Formidable fleet of Russian trucks arrive in Dubai to drive vital global aid missions
Russian Federation donates 97 tough Kamaz trucks to the World Food Programme
A convoy of dozens of rugged Russian trucks have arrived in Dubai, ready to be deployed in the tough terrain of disaster zone and emergency situations across the globe.
A total of 97 Kamaz heavy goods vehicles and 30 trailers have been donated by the Russian Federation to the World Food Programme, to deliver life-saving humanitarian aid.
Of those, 37 are parked up at Dubai’s International Humanitarian City ready to be shipped out for duty, while 60 more are due to be delivered for use in crisis areas of Uganda and Ghana.
Mageed Yahia, UAE director of the World Food Programme, said the vehicles are a vital component of the United Nations aid programme.
“These trucks will be used wherever our operations are and the environment is tough, that could be anywhere in the world,” he said.
“Afghanistan, for example, relies entirely on these kind of trucks as the road networks are so poor.
“The rainy season in Uganda and Ghana can last for months, causing serious damage to roads and infrastructure.
“The WFP is the logistical arm of the UN, so we are not just delivering food, but all humanitarian aid.
“It is more economical, as areas difficult to reach sometimes rely on helicopters.
“This is a better way to deliver supplies.”
Russian-made Kamaz trucks are favoured by the nation’s military for their durability and reliability in all road conditions, and seen as the perfect vehicle to take on some of the most exposed and remote areas of the planet.
Testimony to the vehicle’s durability is its success in the tough, multi-terrain Dakar rally, an event won by Kamaz vehicles 15 times in the truck category.
On any given day, WFP operates an average of 5,000 commercially contracted trucks.
In challenging environments, where WFP’s needs exceed the capacities of commercial transporters, WFP relies on its own fleet of nearly 800 heavy-duty trucks designed to cope with the toughest road conditions.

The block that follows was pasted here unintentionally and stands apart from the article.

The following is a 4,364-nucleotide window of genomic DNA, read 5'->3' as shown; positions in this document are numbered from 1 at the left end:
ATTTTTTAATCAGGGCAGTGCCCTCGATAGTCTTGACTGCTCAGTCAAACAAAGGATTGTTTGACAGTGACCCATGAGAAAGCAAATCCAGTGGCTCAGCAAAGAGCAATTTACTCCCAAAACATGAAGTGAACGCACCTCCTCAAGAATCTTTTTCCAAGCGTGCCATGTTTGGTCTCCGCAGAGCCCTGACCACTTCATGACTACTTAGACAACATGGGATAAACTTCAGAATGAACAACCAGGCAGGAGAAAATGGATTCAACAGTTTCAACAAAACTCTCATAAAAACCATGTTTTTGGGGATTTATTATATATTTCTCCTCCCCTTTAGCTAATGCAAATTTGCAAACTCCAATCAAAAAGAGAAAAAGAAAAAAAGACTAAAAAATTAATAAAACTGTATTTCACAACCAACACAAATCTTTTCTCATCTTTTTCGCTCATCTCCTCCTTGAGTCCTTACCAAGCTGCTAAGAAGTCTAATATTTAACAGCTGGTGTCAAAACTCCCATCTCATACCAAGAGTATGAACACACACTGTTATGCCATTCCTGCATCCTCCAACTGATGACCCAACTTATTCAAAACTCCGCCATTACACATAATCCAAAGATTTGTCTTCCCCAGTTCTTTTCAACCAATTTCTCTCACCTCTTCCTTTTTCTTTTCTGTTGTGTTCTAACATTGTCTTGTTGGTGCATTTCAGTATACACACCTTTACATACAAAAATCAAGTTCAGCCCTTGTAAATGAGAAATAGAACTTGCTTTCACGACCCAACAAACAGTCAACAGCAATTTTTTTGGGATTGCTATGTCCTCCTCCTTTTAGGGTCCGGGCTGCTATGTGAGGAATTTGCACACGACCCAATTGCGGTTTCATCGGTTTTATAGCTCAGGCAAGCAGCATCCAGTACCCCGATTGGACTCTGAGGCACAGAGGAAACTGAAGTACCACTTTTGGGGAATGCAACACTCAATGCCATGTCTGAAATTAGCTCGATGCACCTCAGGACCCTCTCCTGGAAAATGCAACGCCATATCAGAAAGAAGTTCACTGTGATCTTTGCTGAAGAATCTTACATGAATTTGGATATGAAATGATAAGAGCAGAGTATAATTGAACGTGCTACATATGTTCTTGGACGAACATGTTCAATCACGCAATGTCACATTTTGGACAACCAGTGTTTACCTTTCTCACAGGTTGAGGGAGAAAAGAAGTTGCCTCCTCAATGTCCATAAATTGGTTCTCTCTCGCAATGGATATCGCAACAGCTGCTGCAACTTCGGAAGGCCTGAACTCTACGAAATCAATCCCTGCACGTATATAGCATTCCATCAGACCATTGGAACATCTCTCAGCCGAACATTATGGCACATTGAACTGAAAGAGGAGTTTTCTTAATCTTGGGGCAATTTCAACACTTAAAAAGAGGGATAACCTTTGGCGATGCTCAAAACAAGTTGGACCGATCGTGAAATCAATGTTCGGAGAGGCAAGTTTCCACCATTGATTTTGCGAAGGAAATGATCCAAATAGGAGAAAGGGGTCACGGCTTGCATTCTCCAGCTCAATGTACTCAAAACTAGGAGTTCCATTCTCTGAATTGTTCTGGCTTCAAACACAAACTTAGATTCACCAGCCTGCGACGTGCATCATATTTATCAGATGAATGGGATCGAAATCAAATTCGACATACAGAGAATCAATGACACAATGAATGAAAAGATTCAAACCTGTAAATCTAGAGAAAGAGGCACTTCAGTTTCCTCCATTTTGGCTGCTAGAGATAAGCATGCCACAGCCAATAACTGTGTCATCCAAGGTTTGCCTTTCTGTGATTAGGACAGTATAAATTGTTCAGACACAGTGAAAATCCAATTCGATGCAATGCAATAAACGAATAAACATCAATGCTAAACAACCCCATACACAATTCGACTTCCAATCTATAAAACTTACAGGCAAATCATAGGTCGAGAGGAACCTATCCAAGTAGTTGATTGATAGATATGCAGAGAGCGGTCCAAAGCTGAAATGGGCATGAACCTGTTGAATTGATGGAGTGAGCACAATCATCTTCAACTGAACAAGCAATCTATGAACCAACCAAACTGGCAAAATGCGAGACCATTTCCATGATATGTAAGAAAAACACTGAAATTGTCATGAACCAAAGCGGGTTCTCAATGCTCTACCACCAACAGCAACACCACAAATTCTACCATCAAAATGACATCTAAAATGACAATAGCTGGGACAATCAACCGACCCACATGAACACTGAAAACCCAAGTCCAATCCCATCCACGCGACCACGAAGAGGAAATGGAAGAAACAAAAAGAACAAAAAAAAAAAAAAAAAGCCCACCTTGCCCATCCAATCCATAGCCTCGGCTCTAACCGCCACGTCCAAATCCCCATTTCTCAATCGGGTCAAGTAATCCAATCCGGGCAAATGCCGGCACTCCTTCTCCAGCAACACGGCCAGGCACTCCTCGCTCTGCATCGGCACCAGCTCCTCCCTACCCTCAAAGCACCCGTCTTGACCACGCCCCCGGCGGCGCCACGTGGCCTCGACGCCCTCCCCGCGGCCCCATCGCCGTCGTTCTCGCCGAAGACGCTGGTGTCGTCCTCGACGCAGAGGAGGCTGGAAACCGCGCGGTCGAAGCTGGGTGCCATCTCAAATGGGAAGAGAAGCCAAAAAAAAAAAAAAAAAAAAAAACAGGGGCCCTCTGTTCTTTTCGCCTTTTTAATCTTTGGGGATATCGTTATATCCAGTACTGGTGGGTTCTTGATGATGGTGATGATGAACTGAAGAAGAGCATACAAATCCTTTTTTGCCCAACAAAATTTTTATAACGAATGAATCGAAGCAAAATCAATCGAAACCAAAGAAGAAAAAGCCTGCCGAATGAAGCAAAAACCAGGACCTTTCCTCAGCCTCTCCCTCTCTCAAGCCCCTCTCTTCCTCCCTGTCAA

The fleet fill critical gaps in transport capacity, carrying out deliveries in the most challenging WFP operations, mostly affected by war and natural disaster.
In 2012, the Russian Federation donated 40 Kamaz trucks to the WFP Afghanistan Country Office, which have been successfully integrated into daily operations.
A further 218 Kamaz vehicles were donated in 2015 to carry out food and aid missions in the Democratic Republic of Congo, South Sudan and Ethiopia.
Vladimir Solovyov, director of Russia’s International Affairs at the Ministry of Emergency Situations, said the UN partnership has developed over 25 years of co-operation.
“This work allows us to provide social and economic support to some the most difficult areas to access on the planet, particularly in Africa and Central Asia,” he said.
“Our joint co-operation will implement new programmes to help vulnerable groups, including women and children.”
Since the Kamaz trucks have been incorporated into the WFP global fleet, they have transported more than 350,000 metric tonnes of aid.
Much of that has travelled along the most demanding and complicated routes, covering more than 6.5 million kilometres.
It is a far more efficient method of delivery than air-drops, according to Yuri Vidakas, Charge D’Affairs of Russia in the UAE.
“Traditionally, Russia has been adept at producing trucks that are durable and perform in many different environments,” he said.
“These trucks have reinforced frames and can withstand many different environments.
“This project shows Russia is not just a politically minded nation, but also humanitarian.”
Updated: May 22, 2019 09:11 AM